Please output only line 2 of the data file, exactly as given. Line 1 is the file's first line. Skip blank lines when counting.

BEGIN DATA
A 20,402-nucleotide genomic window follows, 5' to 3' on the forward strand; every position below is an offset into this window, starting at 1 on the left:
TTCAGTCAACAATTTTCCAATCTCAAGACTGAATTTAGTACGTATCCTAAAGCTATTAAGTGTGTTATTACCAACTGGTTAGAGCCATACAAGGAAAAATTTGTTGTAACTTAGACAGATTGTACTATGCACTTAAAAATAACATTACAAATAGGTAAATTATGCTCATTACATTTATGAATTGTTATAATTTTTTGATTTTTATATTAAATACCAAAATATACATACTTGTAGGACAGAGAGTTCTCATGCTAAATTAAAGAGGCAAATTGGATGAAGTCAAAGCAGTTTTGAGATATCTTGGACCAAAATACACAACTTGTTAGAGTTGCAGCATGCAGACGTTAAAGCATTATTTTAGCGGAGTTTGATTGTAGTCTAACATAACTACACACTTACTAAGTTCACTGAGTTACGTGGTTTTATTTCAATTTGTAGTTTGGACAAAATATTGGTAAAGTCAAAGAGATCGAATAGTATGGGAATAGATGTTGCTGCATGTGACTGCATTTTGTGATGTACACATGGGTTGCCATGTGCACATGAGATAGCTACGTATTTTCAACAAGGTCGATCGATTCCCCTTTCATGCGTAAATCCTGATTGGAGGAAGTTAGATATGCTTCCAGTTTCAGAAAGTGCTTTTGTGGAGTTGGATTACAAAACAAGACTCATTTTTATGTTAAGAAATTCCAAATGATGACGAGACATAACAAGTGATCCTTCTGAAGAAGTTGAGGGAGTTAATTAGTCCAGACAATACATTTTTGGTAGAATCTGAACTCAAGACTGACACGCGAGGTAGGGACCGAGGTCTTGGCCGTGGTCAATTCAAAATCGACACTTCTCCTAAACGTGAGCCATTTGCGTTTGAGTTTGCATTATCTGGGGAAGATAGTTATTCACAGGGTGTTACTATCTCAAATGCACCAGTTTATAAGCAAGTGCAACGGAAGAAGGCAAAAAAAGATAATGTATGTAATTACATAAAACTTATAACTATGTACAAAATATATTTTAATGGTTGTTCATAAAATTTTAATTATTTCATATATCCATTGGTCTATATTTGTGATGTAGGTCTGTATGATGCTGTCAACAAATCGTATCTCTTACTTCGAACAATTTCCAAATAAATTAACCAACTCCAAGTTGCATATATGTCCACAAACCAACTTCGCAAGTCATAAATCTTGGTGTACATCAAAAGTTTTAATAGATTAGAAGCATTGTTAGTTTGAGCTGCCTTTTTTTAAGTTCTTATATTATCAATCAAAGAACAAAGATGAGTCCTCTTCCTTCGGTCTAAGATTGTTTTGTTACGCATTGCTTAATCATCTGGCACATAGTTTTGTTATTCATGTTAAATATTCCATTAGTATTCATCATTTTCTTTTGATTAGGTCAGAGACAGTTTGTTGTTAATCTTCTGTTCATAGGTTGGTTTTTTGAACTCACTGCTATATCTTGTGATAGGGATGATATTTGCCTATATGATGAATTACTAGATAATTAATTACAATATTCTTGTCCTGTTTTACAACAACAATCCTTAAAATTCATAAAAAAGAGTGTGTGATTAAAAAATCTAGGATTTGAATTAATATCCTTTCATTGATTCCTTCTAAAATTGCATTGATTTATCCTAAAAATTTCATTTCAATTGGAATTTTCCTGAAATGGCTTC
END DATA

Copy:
TTCAGTCAACAATTTTCCAATCTCAAGACTGAATTTAGTACGTATCCTAAAGCTATTAAGTGTGTTATTACCAACTGGTTAGAGCCATACAAGGAAAAATTTGTTGTAACTTAGACAGATTGTACTATGCACTTAAAAATAACATTACAAATAGGTAAATTATGCTCATTACATTTATGAATTGTTATAATTTTTTGATTTTTATATTAAATACCAAAATATACATACTTGTAGGACAGAGAGTTCTCATGCTAAATTAAAGAGGCAAATTGGATGAAGTCAAAGCAGTTTTGAGATATCTTGGACCAAAATACACAACTTGTTAGAGTTGCAGCATGCAGACGTTAAAGCATTATTTTAGCGGAGTTTGATTGTAGTCTAACATAACTACACACTTACTAAGTTCACTGAGTTACGTGGTTTTATTTCAATTTGTAGTTTGGACAAAATATTGGTAAAGTCAAAGAGATCGAATAGTATGGGAATAGATGTTGCTGCATGTGACTGCATTTTGTGATGTACACATGGGTTGCCATGTGCACATGAGATAGCTACGTATTTTCAACAAGGTCGATCGATTCCCCTTTCATGCGTAAATCCTGATTGGAGGAAGTTAGATATGCTTCCAGTTTCAGAAAGTGCTTTTGTGGAGTTGGATTACAAAACAAGACTCATTTTTATGTTAAGAAATTCCAAATGATGACGAGACATAACAAGTGATCCTTCTGAAGAAGTTGAGGGAGTTAATTAGTCCAGACAATACATTTTTGGTAGAATCTGAACTCAAGACTGACACGCGAGGTAGGGACCGAGGTCTTGGCCGTGGTCAATTCAAAATCGACACTTCTCCTAAACGTGAGCCATTTGCGTTTGAGTTTGCATTATCTGGGGAAGATAGTTATTCACAGGGTGTTACTATCTCAAATGCACCAGTTTATAAGCAAGTGCAACGGAAGAAGGCAAAAAAAGATAATGTATGTAATTACATAAAACTTATAACTATGTACAAAATATATTTTAATGGTTGTTCATAAAATTTTAATTATTTCATATATCCATTGGTCTATATTTGTGATGTAGGTCTGTATGATGCTGTCAACAAATCGTATCTCTTACTTCGAACAATTTCCAAATAAATTAACCAACTCCAAGTTGCATATATGTCCACAAACCAACTTCGCAAGTCATAAATCTTGGTGTACATCAAAAGTTTTAATAGATTAGAAGCATTGTTAGTTTGAGCTGCCTTTTTTTAAGTTCTTATATTATCAATCAAAGAACAAAGATGAGTCCTCTTCCTTCGGTCTAAGATTGTTTTGTTACGCATTGCTTAATCATCTGGCACATAGTTTTGTTATTCATGTTAAATATTCCATTAGTATTCATCATTTTCTTTTGATTAGGTCAGAGACAGTTTGTTGTTAATCTTCTGTTCATAGGTTGGTTTTTTGAACTCACTGCTATATCTTGTGATAGGGATGATATTTGCCTATATGATGAATTACTAGATAATTAATTACAATATTCTTGTCCTGTTTTACAACAACAATCCTTAAAATTCATAAAAAAGAGTGTGTGATTAAAAAATCTAGGATTTGAATTAATATCCTTTCATTGATTCCTTCTAAAATTGCATTGATTTATCCTAAAAATTTCATTTCAATTGGAATTTTCCTGAAATGGCTTC